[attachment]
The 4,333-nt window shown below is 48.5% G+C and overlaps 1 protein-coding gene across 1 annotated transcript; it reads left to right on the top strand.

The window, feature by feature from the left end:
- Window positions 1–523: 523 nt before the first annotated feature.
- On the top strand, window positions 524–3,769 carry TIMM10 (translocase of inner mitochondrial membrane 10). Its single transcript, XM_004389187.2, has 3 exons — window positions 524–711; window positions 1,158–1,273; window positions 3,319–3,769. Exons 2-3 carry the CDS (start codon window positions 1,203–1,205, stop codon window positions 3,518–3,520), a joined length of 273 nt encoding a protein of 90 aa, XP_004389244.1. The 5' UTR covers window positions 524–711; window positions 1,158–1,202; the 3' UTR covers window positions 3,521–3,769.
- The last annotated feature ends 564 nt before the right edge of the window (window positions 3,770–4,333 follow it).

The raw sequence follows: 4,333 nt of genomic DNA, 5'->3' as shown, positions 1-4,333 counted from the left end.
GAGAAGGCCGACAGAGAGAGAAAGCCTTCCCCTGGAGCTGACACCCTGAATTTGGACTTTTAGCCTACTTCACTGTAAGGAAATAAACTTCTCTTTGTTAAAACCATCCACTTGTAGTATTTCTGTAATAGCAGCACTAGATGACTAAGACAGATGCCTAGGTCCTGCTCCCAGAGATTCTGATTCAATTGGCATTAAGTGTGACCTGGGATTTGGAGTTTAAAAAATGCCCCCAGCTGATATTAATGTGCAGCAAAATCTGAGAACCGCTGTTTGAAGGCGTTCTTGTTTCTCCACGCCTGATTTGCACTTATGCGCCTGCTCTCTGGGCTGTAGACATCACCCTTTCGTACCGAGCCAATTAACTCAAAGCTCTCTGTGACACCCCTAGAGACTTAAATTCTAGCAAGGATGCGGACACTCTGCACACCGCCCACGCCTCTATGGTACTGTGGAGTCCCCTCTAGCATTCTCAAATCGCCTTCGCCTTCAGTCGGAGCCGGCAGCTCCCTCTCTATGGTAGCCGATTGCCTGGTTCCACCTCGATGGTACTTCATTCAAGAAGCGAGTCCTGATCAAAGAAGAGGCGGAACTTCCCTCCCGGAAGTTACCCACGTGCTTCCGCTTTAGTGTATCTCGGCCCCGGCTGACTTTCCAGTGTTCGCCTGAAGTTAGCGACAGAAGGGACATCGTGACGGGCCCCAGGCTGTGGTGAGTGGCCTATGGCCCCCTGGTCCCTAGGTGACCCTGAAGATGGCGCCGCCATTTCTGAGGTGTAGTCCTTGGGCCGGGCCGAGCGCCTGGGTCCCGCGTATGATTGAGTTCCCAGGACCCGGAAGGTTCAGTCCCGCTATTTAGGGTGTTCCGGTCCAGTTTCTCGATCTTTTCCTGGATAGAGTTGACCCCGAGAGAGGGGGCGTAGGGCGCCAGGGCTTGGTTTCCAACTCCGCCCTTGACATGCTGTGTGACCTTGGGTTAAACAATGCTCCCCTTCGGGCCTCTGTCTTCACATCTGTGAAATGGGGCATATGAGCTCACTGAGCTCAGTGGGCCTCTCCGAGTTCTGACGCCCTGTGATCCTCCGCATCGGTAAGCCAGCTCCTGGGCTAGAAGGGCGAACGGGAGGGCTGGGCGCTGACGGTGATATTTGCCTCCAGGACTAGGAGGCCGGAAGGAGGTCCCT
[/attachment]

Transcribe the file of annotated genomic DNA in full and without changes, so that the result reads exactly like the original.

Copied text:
The 4,333-nt window shown below is 48.5% G+C and overlaps 1 protein-coding gene across 1 annotated transcript; it reads left to right on the top strand.

The window, feature by feature from the left end:
- Window positions 1–523: 523 nt before the first annotated feature.
- On the top strand, window positions 524–3,769 carry TIMM10 (translocase of inner mitochondrial membrane 10). Its single transcript, XM_004389187.2, has 3 exons — window positions 524–711; window positions 1,158–1,273; window positions 3,319–3,769. Exons 2-3 carry the CDS (start codon window positions 1,203–1,205, stop codon window positions 3,518–3,520), a joined length of 273 nt encoding a protein of 90 aa, XP_004389244.1. The 5' UTR covers window positions 524–711; window positions 1,158–1,202; the 3' UTR covers window positions 3,521–3,769.
- The last annotated feature ends 564 nt before the right edge of the window (window positions 3,770–4,333 follow it).

The raw sequence follows: 4,333 nt of genomic DNA, 5'->3' as shown, positions 1-4,333 counted from the left end.
GAGAAGGCCGACAGAGAGAGAAAGCCTTCCCCTGGAGCTGACACCCTGAATTTGGACTTTTAGCCTACTTCACTGTAAGGAAATAAACTTCTCTTTGTTAAAACCATCCACTTGTAGTATTTCTGTAATAGCAGCACTAGATGACTAAGACAGATGCCTAGGTCCTGCTCCCAGAGATTCTGATTCAATTGGCATTAAGTGTGACCTGGGATTTGGAGTTTAAAAAATGCCCCCAGCTGATATTAATGTGCAGCAAAATCTGAGAACCGCTGTTTGAAGGCGTTCTTGTTTCTCCACGCCTGATTTGCACTTATGCGCCTGCTCTCTGGGCTGTAGACATCACCCTTTCGTACCGAGCCAATTAACTCAAAGCTCTCTGTGACACCCCTAGAGACTTAAATTCTAGCAAGGATGCGGACACTCTGCACACCGCCCACGCCTCTATGGTACTGTGGAGTCCCCTCTAGCATTCTCAAATCGCCTTCGCCTTCAGTCGGAGCCGGCAGCTCCCTCTCTATGGTAGCCGATTGCCTGGTTCCACCTCGATGGTACTTCATTCAAGAAGCGAGTCCTGATCAAAGAAGAGGCGGAACTTCCCTCCCGGAAGTTACCCACGTGCTTCCGCTTTAGTGTATCTCGGCCCCGGCTGACTTTCCAGTGTTCGCCTGAAGTTAGCGACAGAAGGGACATCGTGACGGGCCCCAGGCTGTGGTGAGTGGCCTATGGCCCCCTGGTCCCTAGGTGACCCTGAAGATGGCGCCGCCATTTCTGAGGTGTAGTCCTTGGGCCGGGCCGAGCGCCTGGGTCCCGCGTATGATTGAGTTCCCAGGACCCGGAAGGTTCAGTCCCGCTATTTAGGGTGTTCCGGTCCAGTTTCTCGATCTTTTCCTGGATAGAGTTGACCCCGAGAGAGGGGGCGTAGGGCGCCAGGGCTTGGTTTCCAACTCCGCCCTTGACATGCTGTGTGACCTTGGGTTAAACAATGCTCCCCTTCGGGCCTCTGTCTTCACATCTGTGAAATGGGGCATATGAGCTCACTGAGCTCAGTGGGCCTCTCCGAGTTCTGACGCCCTGTGATCCTCCGCATCGGTAAGCCAGCTCCTGGGCTAGAAGGGCGAACGGGAGGGCTGGGCGCTGACGGTGATATTTGCCTCCAGGACTAGGAGGCCGGAAGGAGGTCCCT